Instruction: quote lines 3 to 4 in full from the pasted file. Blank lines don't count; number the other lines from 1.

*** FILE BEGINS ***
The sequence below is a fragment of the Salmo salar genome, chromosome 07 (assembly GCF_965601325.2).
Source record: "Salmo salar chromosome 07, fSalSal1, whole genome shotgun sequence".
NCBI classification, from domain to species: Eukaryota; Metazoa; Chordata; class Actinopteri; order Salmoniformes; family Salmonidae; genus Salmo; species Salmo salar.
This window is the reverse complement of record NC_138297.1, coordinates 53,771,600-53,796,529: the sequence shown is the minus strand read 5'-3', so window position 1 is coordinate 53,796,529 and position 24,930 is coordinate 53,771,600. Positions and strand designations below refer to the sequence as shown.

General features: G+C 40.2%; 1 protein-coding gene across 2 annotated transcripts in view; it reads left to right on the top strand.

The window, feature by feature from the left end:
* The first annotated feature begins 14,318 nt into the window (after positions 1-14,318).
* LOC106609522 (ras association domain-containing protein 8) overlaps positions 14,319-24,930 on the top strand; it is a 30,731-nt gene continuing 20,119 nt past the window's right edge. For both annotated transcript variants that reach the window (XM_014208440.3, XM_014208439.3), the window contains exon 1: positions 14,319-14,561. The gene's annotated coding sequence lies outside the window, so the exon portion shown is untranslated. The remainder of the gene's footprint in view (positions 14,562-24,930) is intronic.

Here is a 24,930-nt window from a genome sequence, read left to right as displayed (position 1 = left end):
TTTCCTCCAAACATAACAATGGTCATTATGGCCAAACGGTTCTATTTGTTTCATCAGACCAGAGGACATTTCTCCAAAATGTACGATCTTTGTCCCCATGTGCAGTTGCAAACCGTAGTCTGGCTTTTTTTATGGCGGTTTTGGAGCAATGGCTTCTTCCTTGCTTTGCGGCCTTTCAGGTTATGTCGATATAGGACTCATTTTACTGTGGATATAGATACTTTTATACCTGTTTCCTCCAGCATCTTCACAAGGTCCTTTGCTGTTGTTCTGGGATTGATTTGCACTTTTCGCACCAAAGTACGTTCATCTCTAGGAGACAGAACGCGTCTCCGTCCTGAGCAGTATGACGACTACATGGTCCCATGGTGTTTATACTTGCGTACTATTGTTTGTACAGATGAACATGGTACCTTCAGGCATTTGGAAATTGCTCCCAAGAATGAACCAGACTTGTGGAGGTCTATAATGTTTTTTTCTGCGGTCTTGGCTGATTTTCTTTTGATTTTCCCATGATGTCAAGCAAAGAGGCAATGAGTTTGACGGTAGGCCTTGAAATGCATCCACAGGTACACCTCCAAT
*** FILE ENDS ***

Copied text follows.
NCBI classification, from domain to species: Eukaryota; Metazoa; Chordata; class Actinopteri; order Salmoniformes; family Salmonidae; genus Salmo; species Salmo salar.
This window is the reverse complement of record NC_138297.1, coordinates 53,771,600-53,796,529: the sequence shown is the minus strand read 5'-3', so window position 1 is coordinate 53,796,529 and position 24,930 is coordinate 53,771,600. Positions and strand designations below refer to the sequence as shown.